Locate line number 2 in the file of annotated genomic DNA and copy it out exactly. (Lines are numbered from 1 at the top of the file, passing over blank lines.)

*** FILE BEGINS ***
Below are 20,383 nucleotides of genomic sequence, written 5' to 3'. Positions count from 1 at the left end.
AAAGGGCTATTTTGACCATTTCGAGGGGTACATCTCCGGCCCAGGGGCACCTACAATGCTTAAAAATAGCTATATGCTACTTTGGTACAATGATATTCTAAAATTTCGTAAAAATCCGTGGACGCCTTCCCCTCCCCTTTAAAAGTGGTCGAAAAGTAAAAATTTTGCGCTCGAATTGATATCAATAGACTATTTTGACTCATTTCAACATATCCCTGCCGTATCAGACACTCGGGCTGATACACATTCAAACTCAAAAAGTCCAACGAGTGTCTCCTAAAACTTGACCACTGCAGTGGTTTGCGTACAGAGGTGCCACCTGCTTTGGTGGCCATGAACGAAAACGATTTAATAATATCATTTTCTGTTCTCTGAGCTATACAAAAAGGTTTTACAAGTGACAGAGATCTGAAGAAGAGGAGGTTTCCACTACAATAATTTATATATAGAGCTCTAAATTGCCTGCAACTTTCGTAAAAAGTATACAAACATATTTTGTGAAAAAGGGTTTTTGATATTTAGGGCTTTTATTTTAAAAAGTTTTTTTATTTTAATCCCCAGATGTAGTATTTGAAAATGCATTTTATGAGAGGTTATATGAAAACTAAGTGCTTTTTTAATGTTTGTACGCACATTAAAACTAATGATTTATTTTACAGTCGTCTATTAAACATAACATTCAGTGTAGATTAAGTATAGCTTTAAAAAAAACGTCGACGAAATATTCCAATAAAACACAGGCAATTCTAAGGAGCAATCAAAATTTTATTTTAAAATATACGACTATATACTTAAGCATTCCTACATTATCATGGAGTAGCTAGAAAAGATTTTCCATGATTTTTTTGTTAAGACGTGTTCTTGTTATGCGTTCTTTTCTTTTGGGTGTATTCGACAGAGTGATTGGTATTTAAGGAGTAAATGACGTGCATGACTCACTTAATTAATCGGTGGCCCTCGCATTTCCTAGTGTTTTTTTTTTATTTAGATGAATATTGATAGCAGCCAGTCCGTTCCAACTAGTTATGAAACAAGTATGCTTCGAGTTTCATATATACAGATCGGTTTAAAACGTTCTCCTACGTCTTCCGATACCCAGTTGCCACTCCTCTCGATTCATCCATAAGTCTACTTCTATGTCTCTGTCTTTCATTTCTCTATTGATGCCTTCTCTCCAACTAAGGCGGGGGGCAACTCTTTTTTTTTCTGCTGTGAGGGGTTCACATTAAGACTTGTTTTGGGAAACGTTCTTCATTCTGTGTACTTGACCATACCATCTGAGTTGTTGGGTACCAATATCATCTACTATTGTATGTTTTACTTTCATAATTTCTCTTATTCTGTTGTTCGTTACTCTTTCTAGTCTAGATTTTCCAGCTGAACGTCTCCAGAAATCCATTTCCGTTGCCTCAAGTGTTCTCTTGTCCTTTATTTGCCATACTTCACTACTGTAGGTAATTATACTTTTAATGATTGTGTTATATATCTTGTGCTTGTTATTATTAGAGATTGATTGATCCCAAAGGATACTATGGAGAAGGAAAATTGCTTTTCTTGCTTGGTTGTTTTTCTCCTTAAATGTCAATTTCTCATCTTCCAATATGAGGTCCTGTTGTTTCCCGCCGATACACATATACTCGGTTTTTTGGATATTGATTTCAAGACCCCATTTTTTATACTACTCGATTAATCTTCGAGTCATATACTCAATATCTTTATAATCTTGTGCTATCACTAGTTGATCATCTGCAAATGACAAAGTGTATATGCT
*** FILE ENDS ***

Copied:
AAAGGGCTATTTTGACCATTTCGAGGGGTACATCTCCGGCCCAGGGGCACCTACAATGCTTAAAAATAGCTATATGCTACTTTGGTACAATGATATTCTAAAATTTCGTAAAAATCCGTGGACGCCTTCCCCTCCCCTTTAAAAGTGGTCGAAAAGTAAAAATTTTGCGCTCGAATTGATATCAATAGACTATTTTGACTCATTTCAACATATCCCTGCCGTATCAGACACTCGGGCTGATACACATTCAAACTCAAAAAGTCCAACGAGTGTCTCCTAAAACTTGACCACTGCAGTGGTTTGCGTACAGAGGTGCCACCTGCTTTGGTGGCCATGAACGAAAACGATTTAATAATATCATTTTCTGTTCTCTGAGCTATACAAAAAGGTTTTACAAGTGACAGAGATCTGAAGAAGAGGAGGTTTCCACTACAATAATTTATATATAGAGCTCTAAATTGCCTGCAACTTTCGTAAAAAGTATACAAACATATTTTGTGAAAAAGGGTTTTTGATATTTAGGGCTTTTATTTTAAAAAGTTTTTTTATTTTAATCCCCAGATGTAGTATTTGAAAATGCATTTTATGAGAGGTTATATGAAAACTAAGTGCTTTTTTAATGTTTGTACGCACATTAAAACTAATGATTTATTTTACAGTCGTCTATTAAACATAACATTCAGTGTAGATTAAGTATAGCTTTAAAAAAAACGTCGACGAAATATTCCAATAAAACACAGGCAATTCTAAGGAGCAATCAAAATTTTATTTTAAAATATACGACTATATACTTAAGCATTCCTACATTATCATGGAGTAGCTAGAAAAGATTTTCCATGATTTTTTTGTTAAGACGTGTTCTTGTTATGCGTTCTTTTCTTTTGGGTGTATTCGACAGAGTGATTGGTATTTAAGGAGTAAATGACGTGCATGACTCACTTAATTAATCGGTGGCCCTCGCATTTCCTAGTGTTTTTTTTTTATTTAGATGAATATTGATAGCAGCCAGTCCGTTCCAACTAGTTATGAAACAAGTATGCTTCGAGTTTCATATATACAGATCGGTTTAAAACGTTCTCCTACGTCTTCCGATACCCAGTTGCCACTCCTCTCGATTCATCCATAAGTCTACTTCTATGTCTCTGTCTTTCATTTCTCTATTGATGCCTTCTCTCCAACTAAGGCGGGGGGCAACTCTTTTTTTTTCTGCTGTGAGGGGTTCACATTAAGACTTGTTTTGGGAAACGTTCTTCATTCTGTGTACTTGACCATACCATCTGAGTTGTTGGGTACCAATATCATCTACTATTGTATGTTTTACTTTCATAATTTCTCTTATTCTGTTGTTCGTTACTCTTTCTAGTCTAGATTTTCCAGCTGAACGTCTCCAGAAATCCATTTCCGTTGCCTCAAGTGTTCTCTTGTCCTTTATTTGCCATACTTCACTACTGTAGGTAATTATACTTTTAATGATTGTGTTATATATCTTGTGCTTGTTATTATTAGAGATTGATTGATCCCAAAGGATACTATGGAGAAGGAAAATTGCTTTTCTTGCTTGGTTGTTTTTCTCCTTAAATGTCAATTTCTCATCTTCCAATATGAGGTCCTGTTGTTTCCCGCCGATACACATATACTCGGTTTTTTGGATATTGATTTCAAGACCCCATTTTTTATACTACTCGATTAATCTTCGAGTCATATACTCAATATCTTTATAATCTTGTGCTATCACTAGTTGATCATCTGCAAATGACAAAGTGTATATGCT